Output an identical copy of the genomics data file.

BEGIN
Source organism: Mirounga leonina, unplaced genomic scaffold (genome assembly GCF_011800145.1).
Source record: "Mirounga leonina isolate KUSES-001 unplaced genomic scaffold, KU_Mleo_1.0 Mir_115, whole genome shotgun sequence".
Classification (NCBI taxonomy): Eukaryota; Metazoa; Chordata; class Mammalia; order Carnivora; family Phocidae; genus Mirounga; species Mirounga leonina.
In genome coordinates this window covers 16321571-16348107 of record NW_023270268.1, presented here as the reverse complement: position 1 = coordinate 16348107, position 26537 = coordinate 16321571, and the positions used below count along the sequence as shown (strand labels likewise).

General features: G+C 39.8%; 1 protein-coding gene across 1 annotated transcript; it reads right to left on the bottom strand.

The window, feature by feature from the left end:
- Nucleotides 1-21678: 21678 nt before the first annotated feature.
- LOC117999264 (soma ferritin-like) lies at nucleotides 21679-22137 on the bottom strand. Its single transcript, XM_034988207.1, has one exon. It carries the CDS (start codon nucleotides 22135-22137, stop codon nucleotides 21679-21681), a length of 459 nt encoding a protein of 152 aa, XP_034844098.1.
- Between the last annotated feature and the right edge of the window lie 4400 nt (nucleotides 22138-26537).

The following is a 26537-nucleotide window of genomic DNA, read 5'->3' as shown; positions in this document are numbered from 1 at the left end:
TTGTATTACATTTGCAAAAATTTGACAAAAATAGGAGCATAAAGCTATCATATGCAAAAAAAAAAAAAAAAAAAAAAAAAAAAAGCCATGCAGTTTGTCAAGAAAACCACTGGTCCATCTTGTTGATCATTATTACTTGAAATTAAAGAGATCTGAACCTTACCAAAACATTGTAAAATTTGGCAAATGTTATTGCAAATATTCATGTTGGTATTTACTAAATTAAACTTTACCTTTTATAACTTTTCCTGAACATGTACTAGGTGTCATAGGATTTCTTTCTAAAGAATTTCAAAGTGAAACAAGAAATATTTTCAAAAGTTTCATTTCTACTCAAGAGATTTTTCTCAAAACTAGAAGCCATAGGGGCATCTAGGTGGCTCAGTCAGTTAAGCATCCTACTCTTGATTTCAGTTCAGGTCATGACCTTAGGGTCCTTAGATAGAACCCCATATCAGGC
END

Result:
Source organism: Mirounga leonina, unplaced genomic scaffold (genome assembly GCF_011800145.1).
Source record: "Mirounga leonina isolate KUSES-001 unplaced genomic scaffold, KU_Mleo_1.0 Mir_115, whole genome shotgun sequence".
Classification (NCBI taxonomy): Eukaryota; Metazoa; Chordata; class Mammalia; order Carnivora; family Phocidae; genus Mirounga; species Mirounga leonina.
In genome coordinates this window covers 16321571-16348107 of record NW_023270268.1, presented here as the reverse complement: position 1 = coordinate 16348107, position 26537 = coordinate 16321571, and the positions used below count along the sequence as shown (strand labels likewise).

General features: G+C 39.8%; 1 protein-coding gene across 1 annotated transcript; it reads right to left on the bottom strand.

The window, feature by feature from the left end:
- Nucleotides 1-21678: 21678 nt before the first annotated feature.
- LOC117999264 (soma ferritin-like) lies at nucleotides 21679-22137 on the bottom strand. Its single transcript, XM_034988207.1, has one exon. It carries the CDS (start codon nucleotides 22135-22137, stop codon nucleotides 21679-21681), a length of 459 nt encoding a protein of 152 aa, XP_034844098.1.
- Between the last annotated feature and the right edge of the window lie 4400 nt (nucleotides 22138-26537).

The following is a 26537-nucleotide window of genomic DNA, read 5'->3' as shown; positions in this document are numbered from 1 at the left end:
TTGTATTACATTTGCAAAAATTTGACAAAAATAGGAGCATAAAGCTATCATATGCAAAAAAAAAAAAAAAAAAAAAAAAAAAAAGCCATGCAGTTTGTCAAGAAAACCACTGGTCCATCTTGTTGATCATTATTACTTGAAATTAAAGAGATCTGAACCTTACCAAAACATTGTAAAATTTGGCAAATGTTATTGCAAATATTCATGTTGGTATTTACTAAATTAAACTTTACCTTTTATAACTTTTCCTGAACATGTACTAGGTGTCATAGGATTTCTTTCTAAAGAATTTCAAAGTGAAACAAGAAATATTTTCAAAAGTTTCATTTCTACTCAAGAGATTTTTCTCAAAACTAGAAGCCATAGGGGCATCTAGGTGGCTCAGTCAGTTAAGCATCCTACTCTTGATTTCAGTTCAGGTCATGACCTTAGGGTCCTTAGATAGAACCCCATATCAGGC